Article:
A Texas literary mystery – “Whatever Happened to Gertrude Beasley?” -- has been solved. Sort of.
Edna Gertrude Beasley -- who graduated from Simmons College in Abilene in 1914, taught school in West Texas and Chicago, and traveled the world as a journalist -- wrote a provocative autobiography published in Paris in 1925, My First Thirty Years.
The graphic language and content of the book resulted in it being banned in England despite a positive review by one of America’s best-known critics, H. L. Mencken, who called it “the first genuinely realistic picture of the Southern poor white trash.”
“Thirty years ago,” the book began, “I lay in the womb of a woman, conceived in a sexual act of rape, being carried during the prenatal period by an unwilling and rebellious mother, finally bursting from the womb only to be tormented in a family whose members I despised or pitied…”
She went on to tell how one of her first memories was her 16-year-old brother pressing down on top of her trying to rape her when she was 4, among other gruesome, explicit and lurid details.
In early 1928, at age 35, Gertrude Beasley vanished, as far as anyone knew. No one had been able to trace her whereabouts since.
And many have tried, including novelist Larry McMurtry, Texas literature authority Don Graham, and author Bert Almon, all of whom have written about Beasley over the years. Actress Veronica Russell performed a 90-minute one-woman off-Broadway show in New York four years ago based on Beasley’s book.
Among those who have developed a keen interest in Beasley is Alice Specht, dean of libraries at Hardin-Simmons University. Over the years Specht has acquired an impressive collection of information about Beasley and has corresponded with family members and others seeking details about the writer’s life after 1928.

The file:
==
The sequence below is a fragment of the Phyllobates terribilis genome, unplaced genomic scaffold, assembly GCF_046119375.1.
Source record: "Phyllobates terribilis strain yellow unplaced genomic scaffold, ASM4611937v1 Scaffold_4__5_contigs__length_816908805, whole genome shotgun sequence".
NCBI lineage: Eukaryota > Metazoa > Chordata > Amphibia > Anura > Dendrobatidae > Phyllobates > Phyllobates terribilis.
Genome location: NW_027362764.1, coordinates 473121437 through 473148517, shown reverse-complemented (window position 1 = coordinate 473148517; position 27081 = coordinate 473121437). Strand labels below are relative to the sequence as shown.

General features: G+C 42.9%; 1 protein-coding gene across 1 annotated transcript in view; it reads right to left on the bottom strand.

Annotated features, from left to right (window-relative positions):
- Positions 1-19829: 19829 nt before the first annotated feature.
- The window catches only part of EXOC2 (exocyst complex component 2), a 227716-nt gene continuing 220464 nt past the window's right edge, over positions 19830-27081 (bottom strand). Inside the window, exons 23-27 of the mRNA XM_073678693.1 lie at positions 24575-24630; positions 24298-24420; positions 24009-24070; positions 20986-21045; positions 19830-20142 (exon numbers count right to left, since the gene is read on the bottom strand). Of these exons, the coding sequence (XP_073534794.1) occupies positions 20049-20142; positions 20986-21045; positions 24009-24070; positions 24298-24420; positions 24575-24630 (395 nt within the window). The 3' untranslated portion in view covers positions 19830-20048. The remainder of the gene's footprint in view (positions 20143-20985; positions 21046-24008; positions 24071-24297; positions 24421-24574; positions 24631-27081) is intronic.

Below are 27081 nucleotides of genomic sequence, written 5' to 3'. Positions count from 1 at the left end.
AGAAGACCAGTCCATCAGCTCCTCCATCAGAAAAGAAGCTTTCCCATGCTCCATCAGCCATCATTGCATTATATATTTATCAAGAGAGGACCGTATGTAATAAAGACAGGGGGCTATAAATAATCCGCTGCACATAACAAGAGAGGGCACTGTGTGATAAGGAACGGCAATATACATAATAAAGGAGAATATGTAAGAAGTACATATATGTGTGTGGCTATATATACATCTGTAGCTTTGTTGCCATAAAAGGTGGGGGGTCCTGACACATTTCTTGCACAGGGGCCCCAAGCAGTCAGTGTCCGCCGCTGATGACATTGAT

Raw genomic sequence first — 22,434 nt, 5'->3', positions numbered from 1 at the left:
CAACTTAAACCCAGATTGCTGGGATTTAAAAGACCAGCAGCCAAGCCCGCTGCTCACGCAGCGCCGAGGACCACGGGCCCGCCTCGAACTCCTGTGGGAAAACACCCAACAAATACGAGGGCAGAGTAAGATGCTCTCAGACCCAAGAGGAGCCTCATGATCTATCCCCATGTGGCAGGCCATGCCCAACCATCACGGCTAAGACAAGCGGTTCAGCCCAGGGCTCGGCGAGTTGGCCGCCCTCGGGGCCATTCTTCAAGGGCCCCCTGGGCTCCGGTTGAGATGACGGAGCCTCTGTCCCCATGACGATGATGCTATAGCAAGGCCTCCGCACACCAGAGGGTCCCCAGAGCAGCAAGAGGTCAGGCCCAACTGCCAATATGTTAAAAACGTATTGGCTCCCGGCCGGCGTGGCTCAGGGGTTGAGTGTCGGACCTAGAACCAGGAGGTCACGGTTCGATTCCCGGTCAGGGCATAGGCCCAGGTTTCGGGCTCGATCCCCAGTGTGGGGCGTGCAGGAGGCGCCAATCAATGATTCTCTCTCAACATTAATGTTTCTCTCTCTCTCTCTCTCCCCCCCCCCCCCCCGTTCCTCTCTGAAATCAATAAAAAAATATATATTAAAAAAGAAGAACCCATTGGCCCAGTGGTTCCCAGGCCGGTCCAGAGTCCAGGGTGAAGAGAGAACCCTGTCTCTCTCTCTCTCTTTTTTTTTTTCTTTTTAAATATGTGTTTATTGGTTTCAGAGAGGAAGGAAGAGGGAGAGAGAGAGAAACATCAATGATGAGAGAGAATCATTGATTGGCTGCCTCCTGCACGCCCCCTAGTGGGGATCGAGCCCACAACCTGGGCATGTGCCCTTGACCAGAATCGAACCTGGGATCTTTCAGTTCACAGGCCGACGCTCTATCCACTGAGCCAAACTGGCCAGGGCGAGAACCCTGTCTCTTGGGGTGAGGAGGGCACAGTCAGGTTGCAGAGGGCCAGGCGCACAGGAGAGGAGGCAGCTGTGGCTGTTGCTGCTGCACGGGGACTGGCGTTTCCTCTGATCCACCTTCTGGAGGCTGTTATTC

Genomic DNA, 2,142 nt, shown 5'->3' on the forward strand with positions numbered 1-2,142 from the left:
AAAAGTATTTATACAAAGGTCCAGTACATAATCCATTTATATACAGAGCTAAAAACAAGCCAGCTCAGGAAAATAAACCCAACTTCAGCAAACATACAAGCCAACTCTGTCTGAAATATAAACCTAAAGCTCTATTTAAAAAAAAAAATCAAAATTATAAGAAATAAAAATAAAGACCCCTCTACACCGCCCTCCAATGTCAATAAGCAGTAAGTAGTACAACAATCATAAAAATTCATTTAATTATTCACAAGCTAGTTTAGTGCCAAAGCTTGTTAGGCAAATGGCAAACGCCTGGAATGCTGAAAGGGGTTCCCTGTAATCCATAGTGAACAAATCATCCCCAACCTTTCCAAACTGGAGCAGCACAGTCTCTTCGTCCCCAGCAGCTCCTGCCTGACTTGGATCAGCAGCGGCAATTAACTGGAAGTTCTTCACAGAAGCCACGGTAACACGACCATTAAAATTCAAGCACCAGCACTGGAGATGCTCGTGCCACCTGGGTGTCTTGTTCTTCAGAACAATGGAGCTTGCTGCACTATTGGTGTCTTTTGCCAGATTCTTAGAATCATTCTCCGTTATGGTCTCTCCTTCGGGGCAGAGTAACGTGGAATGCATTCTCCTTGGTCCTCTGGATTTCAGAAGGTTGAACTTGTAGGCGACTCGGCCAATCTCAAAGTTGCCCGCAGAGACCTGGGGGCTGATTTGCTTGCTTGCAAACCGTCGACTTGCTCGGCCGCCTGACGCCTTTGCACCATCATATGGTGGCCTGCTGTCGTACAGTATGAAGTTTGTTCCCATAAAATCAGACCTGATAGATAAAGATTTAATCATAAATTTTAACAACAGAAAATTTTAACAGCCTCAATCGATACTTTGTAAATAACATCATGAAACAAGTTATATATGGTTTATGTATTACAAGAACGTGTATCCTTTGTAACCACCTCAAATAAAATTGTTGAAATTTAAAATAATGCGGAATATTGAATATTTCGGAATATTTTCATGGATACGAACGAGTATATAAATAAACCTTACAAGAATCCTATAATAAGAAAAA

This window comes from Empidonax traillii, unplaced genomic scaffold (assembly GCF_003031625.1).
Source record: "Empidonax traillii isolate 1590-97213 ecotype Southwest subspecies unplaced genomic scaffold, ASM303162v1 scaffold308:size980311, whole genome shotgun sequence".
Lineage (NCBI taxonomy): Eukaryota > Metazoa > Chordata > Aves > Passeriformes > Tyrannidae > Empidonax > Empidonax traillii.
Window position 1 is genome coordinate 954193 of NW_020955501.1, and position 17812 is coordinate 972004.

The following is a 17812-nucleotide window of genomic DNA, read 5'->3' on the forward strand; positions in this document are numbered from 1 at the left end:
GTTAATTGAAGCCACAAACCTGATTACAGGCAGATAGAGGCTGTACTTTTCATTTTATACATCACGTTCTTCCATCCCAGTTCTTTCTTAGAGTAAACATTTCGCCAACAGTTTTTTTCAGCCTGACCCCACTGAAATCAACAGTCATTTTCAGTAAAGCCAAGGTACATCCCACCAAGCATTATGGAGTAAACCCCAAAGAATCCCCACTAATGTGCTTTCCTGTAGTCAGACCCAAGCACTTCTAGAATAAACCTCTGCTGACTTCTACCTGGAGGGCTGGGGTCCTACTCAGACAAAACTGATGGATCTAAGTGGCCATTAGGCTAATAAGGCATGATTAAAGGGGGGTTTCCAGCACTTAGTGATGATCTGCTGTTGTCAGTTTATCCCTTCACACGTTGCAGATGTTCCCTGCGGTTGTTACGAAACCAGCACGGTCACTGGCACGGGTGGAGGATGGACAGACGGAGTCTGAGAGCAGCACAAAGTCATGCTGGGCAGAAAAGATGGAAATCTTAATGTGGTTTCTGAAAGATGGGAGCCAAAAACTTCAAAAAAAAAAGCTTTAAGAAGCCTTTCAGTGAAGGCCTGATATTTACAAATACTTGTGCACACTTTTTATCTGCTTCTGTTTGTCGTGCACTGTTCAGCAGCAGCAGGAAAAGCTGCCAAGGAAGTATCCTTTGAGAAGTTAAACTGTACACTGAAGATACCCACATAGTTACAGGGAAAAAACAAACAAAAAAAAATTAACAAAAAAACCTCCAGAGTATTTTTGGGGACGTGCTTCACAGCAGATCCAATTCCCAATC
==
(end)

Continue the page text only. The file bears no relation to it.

On Jan. 7, 1928, while aboard the ship the S.S. Republic, Beasley wrote a long letter to the U.S. Secretary of State claiming that the British government owed her $25,000 for arresting her, trying to deport her and conspiring against her as a writer.
And that was the last anyone heard of Gertrude Beasley.
Until a couple of years ago when researcher John Cummings wrote Specht that he had found evidence from the 1930 U.S. census that Beasley may have been residing in a Suffolk County, New York, mental facility.
However, Cummings and Specht were unable to confirm that she was the same Gertrude Beasley they were looking for. Specht tried to get more information from the institution but couldn’t because she had no family standing.
Earlier this year, Specht received an e-mail out of the blue from a Fort Worth relative of Beasley’s – Juanita Jones – granddaughter of one of Beasley’s brothers. Jones said she had just learned of the Beasley book and asked Specht’s help in locating a copy.
Specht told Jones about the 1930 census, and Jones inquired to Suffolk County as a family member.
Last month, Specht received an e-mail from Jones which included a copy of the Suffolk County death certificate for “Edna Beasley,” a single, white, female writer born in Texas on Edna Gertrude Beasley’s known birthday, June 20. It listed her father as William Beasley, which was Gertrude’s father’s name.
The certificate showed that Beasley died at the Central Islip State Hospital in New York on July 27, 1955. Further, it noted that she had lived at the mental facility for 27 years, six months, and eight days, or since early 1928.
Additionally, Jones said she had discovered information written by one of Gertrude’s brothers in 1967 that said she was sent to a mental institution, but “she was no more crazy than you or I” and even ran the facility’s bookkeeping department. He implied that publishing tycoon William Randolph Hearst, who owned several of the publications Beasley wrote for as a journalist, had her committed.
The death certificate said Beasley died of pancreatic cancer and that she had also suffered from dementia and paranoia.
So was Gertrude Beasley crazy, or was she put away because she was too outspoken? That part of the mystery still remains.